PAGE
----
What can I say about that latest controversy provoked by the French satirical magazine, Charlie Hebdo? Further comment seems futile. So many have spoken on the topic already. Nothing new or exceptional has been said. It has been a case of the usual suspects saying the usual things. Every ideologue has made their case entirely in keeping with their ideology.
I will not deviate from that pattern. I am (despite a recent wobble) a free-speech absolutist so I maintain the ideologue’s belief in Charlie Hebdo’s right to say whatever it wishes about whomever it wishes. I am not however in any position to say if that particular cartoon was racist or not. I’m a straight, white, European male. The only privilege I don’t have is the right to say if something is racist or not.
I did have a visceral reaction to the cartoon. I thought it brilliant, searing and piercing. Perhaps some context. I first saw the cartoon (with a translation) a few days after I had listened to Brenda Power speak on the radio about the threat to women’s rights that may be posed by the influx of so many refugees (Muslim men to be precise) from the Middle East.
The interview made me uncomfortable because I felt some sympathy for her argument. It’s a discomfort caused by a clash of principles. I am happy (well not happy, more prepared) to pay extra taxes to allow however many millions of refugees need asylum in Europe, to be allowed in. (And if you notice, in the previous paragraph I said influx. I cringe at it, being in a country that will only accept a pathetic few thousand refugees.) I justify this stance because I regard it as common human decency, to save the life of another.
Taking in five or ten million refugees should be our first action. Then we deal with all the problems that this will entail. And those troubles should not be downplayed. It will cause social tension, it will inspire a rise in the far-right, there will be incidents. This is inevitable. But lives will have been saved and in time, Europe will be all the richer for the experience.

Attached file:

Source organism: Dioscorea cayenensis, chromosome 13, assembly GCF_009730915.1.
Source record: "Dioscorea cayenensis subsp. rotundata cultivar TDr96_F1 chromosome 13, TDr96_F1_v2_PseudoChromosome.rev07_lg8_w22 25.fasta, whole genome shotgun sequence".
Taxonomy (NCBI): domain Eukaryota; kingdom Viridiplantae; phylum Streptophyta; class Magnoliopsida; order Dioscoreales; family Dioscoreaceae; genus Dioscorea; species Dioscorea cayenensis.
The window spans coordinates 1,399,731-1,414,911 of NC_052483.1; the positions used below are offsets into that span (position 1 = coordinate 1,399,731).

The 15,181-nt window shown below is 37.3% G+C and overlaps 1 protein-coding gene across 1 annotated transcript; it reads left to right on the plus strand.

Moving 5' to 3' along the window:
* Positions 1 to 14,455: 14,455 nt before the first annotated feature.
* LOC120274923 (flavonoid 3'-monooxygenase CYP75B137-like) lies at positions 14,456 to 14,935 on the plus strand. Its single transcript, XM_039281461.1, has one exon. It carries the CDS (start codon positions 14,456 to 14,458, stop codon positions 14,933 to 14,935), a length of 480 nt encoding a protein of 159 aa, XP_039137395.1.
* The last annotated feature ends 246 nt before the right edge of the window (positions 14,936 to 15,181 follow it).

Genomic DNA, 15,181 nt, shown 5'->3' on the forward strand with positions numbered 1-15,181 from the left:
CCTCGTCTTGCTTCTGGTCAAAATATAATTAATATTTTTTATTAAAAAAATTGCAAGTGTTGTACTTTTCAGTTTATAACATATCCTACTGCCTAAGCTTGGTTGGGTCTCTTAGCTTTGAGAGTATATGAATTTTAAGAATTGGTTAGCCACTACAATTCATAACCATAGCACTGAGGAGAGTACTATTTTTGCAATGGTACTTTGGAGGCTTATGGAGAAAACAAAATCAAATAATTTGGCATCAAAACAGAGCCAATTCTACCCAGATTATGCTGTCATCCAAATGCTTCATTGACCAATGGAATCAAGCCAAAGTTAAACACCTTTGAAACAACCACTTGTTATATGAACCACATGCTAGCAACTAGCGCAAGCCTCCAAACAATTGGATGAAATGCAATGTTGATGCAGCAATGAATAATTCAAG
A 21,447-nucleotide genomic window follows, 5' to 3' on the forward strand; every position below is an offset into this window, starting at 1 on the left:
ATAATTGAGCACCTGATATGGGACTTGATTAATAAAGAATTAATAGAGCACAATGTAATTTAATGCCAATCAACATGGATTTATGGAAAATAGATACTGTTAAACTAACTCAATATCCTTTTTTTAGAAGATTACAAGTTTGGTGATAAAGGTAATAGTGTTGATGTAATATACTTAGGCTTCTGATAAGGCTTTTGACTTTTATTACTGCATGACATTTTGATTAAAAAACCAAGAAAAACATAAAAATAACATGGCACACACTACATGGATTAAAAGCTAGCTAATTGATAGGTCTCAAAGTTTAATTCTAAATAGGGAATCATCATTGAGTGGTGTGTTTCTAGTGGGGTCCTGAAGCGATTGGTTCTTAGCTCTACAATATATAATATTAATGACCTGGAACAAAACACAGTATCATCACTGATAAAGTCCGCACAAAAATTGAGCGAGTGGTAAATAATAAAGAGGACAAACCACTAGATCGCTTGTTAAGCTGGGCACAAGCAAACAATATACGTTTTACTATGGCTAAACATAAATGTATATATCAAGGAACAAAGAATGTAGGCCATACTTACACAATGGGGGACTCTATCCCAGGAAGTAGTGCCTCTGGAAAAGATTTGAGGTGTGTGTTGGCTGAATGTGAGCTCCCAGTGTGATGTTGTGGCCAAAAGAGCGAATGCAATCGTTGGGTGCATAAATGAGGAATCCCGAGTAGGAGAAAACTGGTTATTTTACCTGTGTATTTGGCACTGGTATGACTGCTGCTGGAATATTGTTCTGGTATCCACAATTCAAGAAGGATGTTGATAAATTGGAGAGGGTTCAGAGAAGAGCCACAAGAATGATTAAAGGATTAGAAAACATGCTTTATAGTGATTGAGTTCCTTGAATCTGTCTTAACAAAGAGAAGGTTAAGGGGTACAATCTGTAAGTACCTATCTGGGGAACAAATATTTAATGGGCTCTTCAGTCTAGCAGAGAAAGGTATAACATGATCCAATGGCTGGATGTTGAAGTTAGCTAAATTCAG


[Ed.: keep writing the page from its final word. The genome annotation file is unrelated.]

Germany has taken in about a million refugees. It is now dealing with the consequences. If it mismanages this opportunity, then whatever remaining enthusiasm there exists in Europe for welcoming refugees will disappear entirely. And that is where the cartoon comes in.
European public opinion is disgustingly fickle. By purest chance, I was vaguely aware of the tragedy unfolding in the Mediterranean a few years ago. A particular blog I read, mentioned it, but it piqued my interest only peripherally. Then Pope Francis visited Lampedusa, a landing spot for many refugees and where the bodies of many of those who died on the trip are brought ashore. He managed to generate some publicity, but few people were moved. The walls of Fortress Europe remained standing, with the wholehearted support and/or indifference of public opinion. Then that little boy’s body washed ashore just where a camera was conveniently present. Everything changed. The wall was breached and we (some of us) cheered the refugees in.
Syrian passports were discovered on some of the men who perpetuated the Paris massacre. On New Year’s Eve, in Cologne, several women were sexually assaulted.
I love that cartoon because in a single image, with a tiny amount of text, it perfectly encapsulates European public opinion. Thousands of people dying doesn’t matter. A pope pointing at the dying doesn’t matter. A good picture of a dead child, ooh let’s help. Oh no it’s complicated, fuck them.
And that’s probably the saddest thing about the cartoon. Those who are its target, people very much like me, mostly don’t realise they are its target. As brutal and accurate as the cartoon is, it has failed to penetrate the armour of ignorance most Europeans wear. I care not one jot for those who have chosen to be offended by the cartoon. I care only that the lumpen masses whose dimwitted opinions and feelings can be so easily manipulated are too stupid to realise they are being mocked.
And Ireland is patting itself on the back for taking a paltry few thousand people. I despair.